Language for describing music compositions in exact frequencies
Switch branches/tags
Nothing to show
Clone or download
Fetching latest commit…
Cannot retrieve the latest commit at this time.
Permalink
Failed to load latest commit information.
output
.gitignore
.travis.yml
LICENSE
README.md
arithmetic.py
arithmeticparser.py
compile-and-run.sh
composition.py
example.ma
export.py
export_csound.py
export_midi.py
export_pdf.py
main.py
music21_converter.py
old.py
quartertone_scale.mid
requirements.txt
run_csound.sh
test.py
tuning.py
view.sh

README.md

music-arithmetic

Language for describing music compositions in exact frequencies.

Build Status

Dependencies

Examples

This is an example of music arithmetic code. As you see you can just write notes from the equally tempered scale by the usual names.

(
    c (e, g) (f, a) (e, g) (d, f) (c, e) (g/2, (d d) | .5) c
)

The same piece but in pure notation is like this.

261.6 * (
    1 (5/4, 3/2) (4/3, 5/3) (5/4, 3/2) (9/8, 4/3) (1, 5/4) (3/4, (9/8 9/8) | .5) 1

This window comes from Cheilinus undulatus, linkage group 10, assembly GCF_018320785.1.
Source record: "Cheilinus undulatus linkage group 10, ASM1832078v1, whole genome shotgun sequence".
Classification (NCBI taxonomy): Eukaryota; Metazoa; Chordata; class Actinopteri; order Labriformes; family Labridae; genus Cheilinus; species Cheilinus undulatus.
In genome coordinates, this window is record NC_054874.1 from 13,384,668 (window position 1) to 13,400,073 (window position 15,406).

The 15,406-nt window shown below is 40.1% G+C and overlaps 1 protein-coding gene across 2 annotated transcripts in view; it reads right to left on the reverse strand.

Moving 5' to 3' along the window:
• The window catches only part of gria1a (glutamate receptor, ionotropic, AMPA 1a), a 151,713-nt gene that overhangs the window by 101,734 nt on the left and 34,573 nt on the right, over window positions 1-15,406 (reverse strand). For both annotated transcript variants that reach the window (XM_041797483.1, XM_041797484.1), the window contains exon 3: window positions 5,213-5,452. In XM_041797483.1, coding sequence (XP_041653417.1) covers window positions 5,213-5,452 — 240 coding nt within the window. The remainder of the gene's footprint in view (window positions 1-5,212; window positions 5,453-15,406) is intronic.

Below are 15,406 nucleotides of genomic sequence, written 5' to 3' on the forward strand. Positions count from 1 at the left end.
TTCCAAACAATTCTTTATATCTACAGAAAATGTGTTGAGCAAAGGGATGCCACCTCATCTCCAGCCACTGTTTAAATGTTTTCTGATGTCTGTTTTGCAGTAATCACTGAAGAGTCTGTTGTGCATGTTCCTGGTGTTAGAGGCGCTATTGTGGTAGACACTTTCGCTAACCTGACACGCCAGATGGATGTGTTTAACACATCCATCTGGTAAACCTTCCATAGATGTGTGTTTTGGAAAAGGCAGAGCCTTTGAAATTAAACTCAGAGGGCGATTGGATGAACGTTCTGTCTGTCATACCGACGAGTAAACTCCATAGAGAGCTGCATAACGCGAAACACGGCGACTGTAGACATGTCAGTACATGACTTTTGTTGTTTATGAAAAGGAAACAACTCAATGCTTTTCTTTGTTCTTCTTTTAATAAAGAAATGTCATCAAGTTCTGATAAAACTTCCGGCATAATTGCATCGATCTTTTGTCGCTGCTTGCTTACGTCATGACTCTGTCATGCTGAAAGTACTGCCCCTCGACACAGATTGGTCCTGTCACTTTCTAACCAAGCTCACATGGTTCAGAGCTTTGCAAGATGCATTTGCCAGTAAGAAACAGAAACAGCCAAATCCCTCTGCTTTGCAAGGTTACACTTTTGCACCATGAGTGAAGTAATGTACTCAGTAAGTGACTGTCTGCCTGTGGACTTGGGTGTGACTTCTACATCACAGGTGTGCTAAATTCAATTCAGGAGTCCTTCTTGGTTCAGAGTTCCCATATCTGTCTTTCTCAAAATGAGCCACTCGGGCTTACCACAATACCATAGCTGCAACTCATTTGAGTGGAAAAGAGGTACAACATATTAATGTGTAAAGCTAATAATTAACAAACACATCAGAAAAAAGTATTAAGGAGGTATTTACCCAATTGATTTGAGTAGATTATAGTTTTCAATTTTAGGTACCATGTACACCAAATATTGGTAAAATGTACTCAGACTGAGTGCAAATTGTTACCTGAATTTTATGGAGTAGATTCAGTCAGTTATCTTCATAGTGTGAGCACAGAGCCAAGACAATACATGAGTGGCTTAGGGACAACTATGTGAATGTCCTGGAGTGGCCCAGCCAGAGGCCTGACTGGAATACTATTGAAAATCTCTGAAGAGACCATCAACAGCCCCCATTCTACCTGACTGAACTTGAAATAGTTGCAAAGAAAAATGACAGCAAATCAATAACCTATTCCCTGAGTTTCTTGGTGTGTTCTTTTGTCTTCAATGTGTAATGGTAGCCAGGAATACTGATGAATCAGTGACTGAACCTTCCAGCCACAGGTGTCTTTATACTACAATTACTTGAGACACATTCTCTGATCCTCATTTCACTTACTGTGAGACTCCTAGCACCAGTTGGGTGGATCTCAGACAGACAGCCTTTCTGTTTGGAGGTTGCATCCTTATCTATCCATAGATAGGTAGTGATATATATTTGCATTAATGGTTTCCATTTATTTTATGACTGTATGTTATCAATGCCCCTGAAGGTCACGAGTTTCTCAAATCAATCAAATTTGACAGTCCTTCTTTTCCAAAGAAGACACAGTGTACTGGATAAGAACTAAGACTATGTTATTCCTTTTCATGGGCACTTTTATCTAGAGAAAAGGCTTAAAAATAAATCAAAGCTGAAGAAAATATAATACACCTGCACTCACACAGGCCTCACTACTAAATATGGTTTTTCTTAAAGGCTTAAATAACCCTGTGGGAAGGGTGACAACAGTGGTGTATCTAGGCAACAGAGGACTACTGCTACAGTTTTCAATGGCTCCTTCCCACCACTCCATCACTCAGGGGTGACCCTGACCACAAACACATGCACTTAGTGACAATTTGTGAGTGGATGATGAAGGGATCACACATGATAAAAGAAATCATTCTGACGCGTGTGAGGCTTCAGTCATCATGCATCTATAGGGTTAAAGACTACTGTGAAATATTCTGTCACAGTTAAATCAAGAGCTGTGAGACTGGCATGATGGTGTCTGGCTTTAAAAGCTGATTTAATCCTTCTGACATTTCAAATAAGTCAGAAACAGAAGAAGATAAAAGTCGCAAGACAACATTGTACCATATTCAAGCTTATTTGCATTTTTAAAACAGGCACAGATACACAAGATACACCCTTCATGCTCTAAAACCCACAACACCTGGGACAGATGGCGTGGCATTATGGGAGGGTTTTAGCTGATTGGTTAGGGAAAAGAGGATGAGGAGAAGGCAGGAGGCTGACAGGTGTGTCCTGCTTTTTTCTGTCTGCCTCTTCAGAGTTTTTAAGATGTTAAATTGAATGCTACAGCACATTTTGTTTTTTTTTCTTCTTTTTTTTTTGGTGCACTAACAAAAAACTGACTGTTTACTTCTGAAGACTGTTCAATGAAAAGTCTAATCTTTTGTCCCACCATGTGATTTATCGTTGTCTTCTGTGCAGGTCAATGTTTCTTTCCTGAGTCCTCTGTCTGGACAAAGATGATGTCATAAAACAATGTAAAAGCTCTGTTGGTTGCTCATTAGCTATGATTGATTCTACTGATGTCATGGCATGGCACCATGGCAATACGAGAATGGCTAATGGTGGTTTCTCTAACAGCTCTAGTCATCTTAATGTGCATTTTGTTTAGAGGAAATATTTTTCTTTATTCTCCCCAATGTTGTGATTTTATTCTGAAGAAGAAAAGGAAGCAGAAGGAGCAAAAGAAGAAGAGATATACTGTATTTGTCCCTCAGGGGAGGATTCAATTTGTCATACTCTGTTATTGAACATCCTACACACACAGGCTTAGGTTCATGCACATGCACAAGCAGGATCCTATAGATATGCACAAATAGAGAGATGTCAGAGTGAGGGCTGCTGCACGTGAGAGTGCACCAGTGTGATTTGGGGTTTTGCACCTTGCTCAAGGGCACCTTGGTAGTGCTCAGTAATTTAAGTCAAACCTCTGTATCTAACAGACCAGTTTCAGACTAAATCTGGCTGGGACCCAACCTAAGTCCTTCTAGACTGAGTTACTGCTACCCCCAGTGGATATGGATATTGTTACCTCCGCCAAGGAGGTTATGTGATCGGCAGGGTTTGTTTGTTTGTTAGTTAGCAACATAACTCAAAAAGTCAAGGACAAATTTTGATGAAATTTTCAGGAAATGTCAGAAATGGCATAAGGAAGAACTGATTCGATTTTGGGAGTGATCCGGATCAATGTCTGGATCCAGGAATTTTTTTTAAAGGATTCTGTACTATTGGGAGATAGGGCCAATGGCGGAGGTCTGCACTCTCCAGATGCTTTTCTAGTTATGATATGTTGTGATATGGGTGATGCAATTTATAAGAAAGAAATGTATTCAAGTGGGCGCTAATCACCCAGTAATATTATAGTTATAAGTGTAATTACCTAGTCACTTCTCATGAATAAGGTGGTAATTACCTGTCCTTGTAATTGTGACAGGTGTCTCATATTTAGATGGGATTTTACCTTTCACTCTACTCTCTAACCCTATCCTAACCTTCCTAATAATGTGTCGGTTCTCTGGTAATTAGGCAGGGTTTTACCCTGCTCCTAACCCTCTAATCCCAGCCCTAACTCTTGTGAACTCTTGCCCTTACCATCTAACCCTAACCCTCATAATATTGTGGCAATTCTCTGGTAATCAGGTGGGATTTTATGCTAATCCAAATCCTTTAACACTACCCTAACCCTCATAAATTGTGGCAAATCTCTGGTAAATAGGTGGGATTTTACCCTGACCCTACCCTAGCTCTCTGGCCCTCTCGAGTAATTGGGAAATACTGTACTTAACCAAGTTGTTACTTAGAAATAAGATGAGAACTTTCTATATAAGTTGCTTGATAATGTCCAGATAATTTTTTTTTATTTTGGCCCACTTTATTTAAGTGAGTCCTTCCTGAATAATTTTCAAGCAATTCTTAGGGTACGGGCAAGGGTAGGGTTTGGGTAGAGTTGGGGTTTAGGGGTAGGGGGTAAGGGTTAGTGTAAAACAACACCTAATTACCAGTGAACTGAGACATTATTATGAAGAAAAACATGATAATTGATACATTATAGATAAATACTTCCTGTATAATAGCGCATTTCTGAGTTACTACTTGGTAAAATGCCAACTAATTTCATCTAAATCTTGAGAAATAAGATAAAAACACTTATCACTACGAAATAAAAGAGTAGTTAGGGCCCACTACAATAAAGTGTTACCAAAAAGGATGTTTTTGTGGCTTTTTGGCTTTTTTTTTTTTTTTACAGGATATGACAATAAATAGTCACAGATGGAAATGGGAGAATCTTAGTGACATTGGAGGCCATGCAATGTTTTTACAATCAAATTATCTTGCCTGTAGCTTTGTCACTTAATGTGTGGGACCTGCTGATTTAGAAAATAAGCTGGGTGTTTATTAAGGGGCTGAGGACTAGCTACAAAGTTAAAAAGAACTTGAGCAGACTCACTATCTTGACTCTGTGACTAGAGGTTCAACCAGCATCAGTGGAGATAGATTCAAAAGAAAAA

)

One can store this into a file, like example.ma and export it to midi it using the command python3 export_midi.py example.ma example.mid.

To be implemented

  • Convert music21 format to out own format
  • Convert frequencies to vectors

Language description

Numbers can be constructed by the usual expressions. Numbers are frequencies by default. A duration parameter can be specified after a | symbol, which has a low precedence. Parenthesis are not needed for tuples anymore, so they can replace curly brackets.

So we have the rational numbers with the usual operators extended with frequency constants and the operators:

  • * and / (precedence 4)
  • | (duration operator, precedence 3)
  • (serial operator, precedence 2)
  • , (parallel operator, precedence 1)

The advantage of choosing this precedence order is that we can write multiple voices easily.

(
    c g a g f e d   c,
    c e f e d c g/2 c
)

An equivalent way of writing this piece in a chord-by-chord fashion could be as follows.

(
    c (e, g) (f, a) (e, g) (d, f) (c, e) (g/2, (d d) | .5) c
)

Here is a brief motivation why this syntax was chosen. If we swap the precedence order of , and , the parts would look like this.

(
   (c g a g f e (d d) | 1/2 c),
   (c e f e d c g           c) / 2
)
(
    c e, g f, a e, g f, a e, g g/2, (d d) | 1/2 c
)

Although it requires less parenthesis, it is also less readable, because intuitively commas are seperators, more than spaces.

In practice you would place parenthesis around chords and melodies anyway, to specify duration. So in the end it doesn't matter too much.